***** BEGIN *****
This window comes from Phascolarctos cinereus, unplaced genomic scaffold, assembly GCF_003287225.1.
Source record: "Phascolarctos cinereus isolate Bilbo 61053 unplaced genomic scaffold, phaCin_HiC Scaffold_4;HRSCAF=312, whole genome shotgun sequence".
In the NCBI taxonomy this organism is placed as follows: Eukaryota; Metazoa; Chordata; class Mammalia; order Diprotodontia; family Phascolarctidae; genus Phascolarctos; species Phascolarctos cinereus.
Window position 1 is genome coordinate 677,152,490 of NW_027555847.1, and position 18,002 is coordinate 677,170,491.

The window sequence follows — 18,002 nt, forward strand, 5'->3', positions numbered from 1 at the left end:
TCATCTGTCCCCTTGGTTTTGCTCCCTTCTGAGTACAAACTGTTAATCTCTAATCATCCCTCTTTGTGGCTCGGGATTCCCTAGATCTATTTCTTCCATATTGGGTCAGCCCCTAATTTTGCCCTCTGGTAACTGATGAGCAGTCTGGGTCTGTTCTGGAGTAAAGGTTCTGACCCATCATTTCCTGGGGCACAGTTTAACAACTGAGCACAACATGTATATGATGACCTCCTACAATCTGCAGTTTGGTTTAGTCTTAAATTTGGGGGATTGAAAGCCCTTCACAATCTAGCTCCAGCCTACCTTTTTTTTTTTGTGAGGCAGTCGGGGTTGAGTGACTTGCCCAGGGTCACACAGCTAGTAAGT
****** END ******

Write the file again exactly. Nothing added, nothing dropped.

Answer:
This window comes from Phascolarctos cinereus, unplaced genomic scaffold, assembly GCF_003287225.1.
Source record: "Phascolarctos cinereus isolate Bilbo 61053 unplaced genomic scaffold, phaCin_HiC Scaffold_4;HRSCAF=312, whole genome shotgun sequence".
In the NCBI taxonomy this organism is placed as follows: Eukaryota; Metazoa; Chordata; class Mammalia; order Diprotodontia; family Phascolarctidae; genus Phascolarctos; species Phascolarctos cinereus.
Window position 1 is genome coordinate 677,152,490 of NW_027555847.1, and position 18,002 is coordinate 677,170,491.

The window sequence follows — 18,002 nt, forward strand, 5'->3', positions numbered from 1 at the left end:
TCATCTGTCCCCTTGGTTTTGCTCCCTTCTGAGTACAAACTGTTAATCTCTAATCATCCCTCTTTGTGGCTCGGGATTCCCTAGATCTATTTCTTCCATATTGGGTCAGCCCCTAATTTTGCCCTCTGGTAACTGATGAGCAGTCTGGGTCTGTTCTGGAGTAAAGGTTCTGACCCATCATTTCCTGGGGCACAGTTTAACAACTGAGCACAACATGTATATGATGACCTCCTACAATCTGCAGTTTGGTTTAGTCTTAAATTTGGGGGATTGAAAGCCCTTCACAATCTAGCTCCAGCCTACCTTTTTTTTTTTGTGAGGCAGTCGGGGTTGAGTGACTTGCCCAGGGTCACACAGCTAGTAAGT